First off, by in large, employees are not out to “game the system.”  Yes, we’ve all heard of FMLA/ADA/Work Comp fraud.  It is a thing.  However, most employees do not ask for leave to pull one over on their employer.  With that, let’s assume an employee who requests FMLA actually needs leave for herself or her family.  The need for leave is already distressing to the employee.  She is likely worried about her job, and she is also worried about herself or her family.  Focusing only on the impact to the employer will not support her needs in this time of emotional chaos.  Be supportive.

The employee may not know exactly what to do when she needs a leave.  So, she’s going to look at your handbook to find some information.  She will likely do this before she talks with HR.  Make sure your handbook is up-to-date, complete, and explains who to talk to about leave.  If she does not look at your handbook, she is probably going to talk to a trusted co-worker.  Hopefully, this co-worker will know just enough to tell her to talk to her manager.

Next, she will probably say something to her manager.  She might not say “leave.”  She might say “time off” or other words that indicate that she may need a leave.  This requires managers to understand the signals of a leave request, and this requires manager training.  Managers – especially new managers – need to know enough to understand what these signals are and what to do when they see, hear, or otherwise get an inkling that leave is an issue.  If they do, they will send the employee to HR.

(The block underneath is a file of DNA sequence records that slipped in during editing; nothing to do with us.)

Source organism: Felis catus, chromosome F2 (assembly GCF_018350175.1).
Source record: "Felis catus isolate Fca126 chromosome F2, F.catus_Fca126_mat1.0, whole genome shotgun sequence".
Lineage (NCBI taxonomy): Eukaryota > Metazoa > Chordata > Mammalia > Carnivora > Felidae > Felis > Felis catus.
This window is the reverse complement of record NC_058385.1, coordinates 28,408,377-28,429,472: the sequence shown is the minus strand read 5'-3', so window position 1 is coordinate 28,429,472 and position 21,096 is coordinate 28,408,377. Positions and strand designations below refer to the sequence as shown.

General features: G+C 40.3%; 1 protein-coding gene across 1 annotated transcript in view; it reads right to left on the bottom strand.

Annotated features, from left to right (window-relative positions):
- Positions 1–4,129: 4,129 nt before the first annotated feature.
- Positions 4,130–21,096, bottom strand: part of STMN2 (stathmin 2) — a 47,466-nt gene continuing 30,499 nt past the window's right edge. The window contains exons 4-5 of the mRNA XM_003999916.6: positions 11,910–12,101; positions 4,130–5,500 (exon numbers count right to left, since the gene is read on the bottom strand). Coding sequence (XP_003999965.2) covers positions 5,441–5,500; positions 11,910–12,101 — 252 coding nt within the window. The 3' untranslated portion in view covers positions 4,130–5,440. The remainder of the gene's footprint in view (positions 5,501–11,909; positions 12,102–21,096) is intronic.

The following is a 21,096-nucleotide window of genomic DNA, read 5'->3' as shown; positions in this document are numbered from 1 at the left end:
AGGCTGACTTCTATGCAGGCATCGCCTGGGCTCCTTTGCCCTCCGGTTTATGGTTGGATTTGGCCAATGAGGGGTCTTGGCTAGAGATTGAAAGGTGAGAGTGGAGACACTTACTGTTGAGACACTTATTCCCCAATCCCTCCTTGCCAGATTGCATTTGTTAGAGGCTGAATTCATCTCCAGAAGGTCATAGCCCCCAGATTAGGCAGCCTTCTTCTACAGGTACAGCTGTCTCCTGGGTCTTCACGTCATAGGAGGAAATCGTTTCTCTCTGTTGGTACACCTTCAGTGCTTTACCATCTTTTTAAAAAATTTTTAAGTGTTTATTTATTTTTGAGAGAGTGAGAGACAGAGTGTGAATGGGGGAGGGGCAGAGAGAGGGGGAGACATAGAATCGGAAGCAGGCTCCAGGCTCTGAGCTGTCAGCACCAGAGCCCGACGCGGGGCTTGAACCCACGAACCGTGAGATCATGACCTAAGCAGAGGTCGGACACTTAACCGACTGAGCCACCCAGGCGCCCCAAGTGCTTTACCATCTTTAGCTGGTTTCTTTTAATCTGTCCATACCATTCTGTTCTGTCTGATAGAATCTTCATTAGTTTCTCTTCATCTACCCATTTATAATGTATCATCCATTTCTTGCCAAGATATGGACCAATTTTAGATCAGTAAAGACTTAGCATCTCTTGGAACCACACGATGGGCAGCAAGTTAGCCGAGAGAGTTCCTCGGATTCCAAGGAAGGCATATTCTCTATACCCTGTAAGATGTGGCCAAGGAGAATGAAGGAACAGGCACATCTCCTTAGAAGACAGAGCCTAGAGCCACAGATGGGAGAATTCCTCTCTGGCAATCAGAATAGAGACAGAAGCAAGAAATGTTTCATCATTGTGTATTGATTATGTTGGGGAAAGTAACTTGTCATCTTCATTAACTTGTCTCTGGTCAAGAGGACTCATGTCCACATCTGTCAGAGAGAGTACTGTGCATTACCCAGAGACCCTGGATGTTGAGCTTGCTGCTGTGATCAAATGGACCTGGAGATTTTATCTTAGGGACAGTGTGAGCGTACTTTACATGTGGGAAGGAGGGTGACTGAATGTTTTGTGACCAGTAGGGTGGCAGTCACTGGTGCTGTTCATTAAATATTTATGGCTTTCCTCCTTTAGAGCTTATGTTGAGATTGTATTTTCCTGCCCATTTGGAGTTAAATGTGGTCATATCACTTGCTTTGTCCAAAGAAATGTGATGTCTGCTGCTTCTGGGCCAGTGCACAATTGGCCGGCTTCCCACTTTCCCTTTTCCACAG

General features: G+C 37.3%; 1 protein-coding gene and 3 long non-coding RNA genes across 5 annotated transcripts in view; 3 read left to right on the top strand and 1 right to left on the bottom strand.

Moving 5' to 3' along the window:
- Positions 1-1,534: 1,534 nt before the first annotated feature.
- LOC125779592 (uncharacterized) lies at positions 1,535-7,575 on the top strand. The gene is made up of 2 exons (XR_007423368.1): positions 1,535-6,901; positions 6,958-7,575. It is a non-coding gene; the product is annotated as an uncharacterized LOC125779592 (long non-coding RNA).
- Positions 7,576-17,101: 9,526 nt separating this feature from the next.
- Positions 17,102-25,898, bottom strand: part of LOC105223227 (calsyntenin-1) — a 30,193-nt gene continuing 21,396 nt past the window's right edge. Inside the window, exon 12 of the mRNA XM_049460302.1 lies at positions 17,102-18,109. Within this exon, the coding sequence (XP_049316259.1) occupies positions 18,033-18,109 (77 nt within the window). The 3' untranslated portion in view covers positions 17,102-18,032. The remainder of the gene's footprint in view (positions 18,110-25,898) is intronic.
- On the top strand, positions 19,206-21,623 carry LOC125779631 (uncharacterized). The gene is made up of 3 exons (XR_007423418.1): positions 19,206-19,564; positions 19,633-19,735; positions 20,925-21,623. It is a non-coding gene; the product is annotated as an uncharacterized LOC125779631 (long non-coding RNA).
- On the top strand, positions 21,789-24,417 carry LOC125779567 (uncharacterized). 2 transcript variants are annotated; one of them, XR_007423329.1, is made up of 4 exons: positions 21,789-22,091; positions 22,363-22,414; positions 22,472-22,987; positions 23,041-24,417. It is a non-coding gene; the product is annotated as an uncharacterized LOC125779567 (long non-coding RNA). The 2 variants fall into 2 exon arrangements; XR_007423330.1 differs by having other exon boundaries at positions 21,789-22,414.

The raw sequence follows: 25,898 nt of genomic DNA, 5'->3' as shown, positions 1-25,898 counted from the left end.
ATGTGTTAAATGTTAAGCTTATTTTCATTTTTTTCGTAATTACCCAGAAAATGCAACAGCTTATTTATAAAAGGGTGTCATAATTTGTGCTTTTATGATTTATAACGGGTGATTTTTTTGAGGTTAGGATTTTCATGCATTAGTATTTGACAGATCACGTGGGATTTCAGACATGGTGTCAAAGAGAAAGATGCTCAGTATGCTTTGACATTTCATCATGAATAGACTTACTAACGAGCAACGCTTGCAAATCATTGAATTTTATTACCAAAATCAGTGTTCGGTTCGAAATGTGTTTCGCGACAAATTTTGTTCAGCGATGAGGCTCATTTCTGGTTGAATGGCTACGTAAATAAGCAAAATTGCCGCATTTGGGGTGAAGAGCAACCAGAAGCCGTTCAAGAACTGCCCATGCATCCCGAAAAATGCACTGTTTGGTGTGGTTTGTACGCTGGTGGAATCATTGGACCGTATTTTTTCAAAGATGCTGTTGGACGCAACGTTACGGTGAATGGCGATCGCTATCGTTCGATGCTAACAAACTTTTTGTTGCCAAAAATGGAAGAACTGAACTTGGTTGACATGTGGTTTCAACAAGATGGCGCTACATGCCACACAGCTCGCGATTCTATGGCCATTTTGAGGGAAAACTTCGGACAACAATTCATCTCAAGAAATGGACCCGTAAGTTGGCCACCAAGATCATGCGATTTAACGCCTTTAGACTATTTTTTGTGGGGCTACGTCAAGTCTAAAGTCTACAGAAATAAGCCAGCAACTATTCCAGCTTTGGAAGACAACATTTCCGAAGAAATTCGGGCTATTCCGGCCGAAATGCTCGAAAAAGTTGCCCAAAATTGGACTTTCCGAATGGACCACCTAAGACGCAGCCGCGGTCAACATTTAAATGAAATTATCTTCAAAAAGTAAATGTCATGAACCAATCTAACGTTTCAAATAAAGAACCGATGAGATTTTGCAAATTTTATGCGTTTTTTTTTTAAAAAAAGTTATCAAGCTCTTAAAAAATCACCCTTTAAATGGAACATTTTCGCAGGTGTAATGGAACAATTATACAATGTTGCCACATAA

Now that she’s made the request, HR needs to use the Department of Labor forms.  I joke when I’m speaking on FMLA topics that HR pros are not graphic designers.  Department of Labor makes the best forms for FMLA.  Nobody creates better forms.  More than 10 of my clients have made the mistake of using a vendor’s forms and not the DOL’s only to come to learn that the vendor didn’t have a very important question on its form that resulted in a loss of sleep, thousands in more settlement dollars, or confusion on the part of the employer and the employee.  Here’s the link to the forms.  Bookmark it.  One more tip:  Always go back to this page.  The forms get updated from time-to-time so the most up-to-date forms will be at this link.  Please do not print off 10-100 copies and stick them in a file cabinet.  Print a new set every time an employee requests leave.

Remember the cadence of the forms.  FMLA regulations set out when forms must be doled out and returned.  Understand these timelines and make sure you – the employer – follows them closely.  The DOL’s FMLA Employer Guide does a great job outlining these.  Bookmark it as well.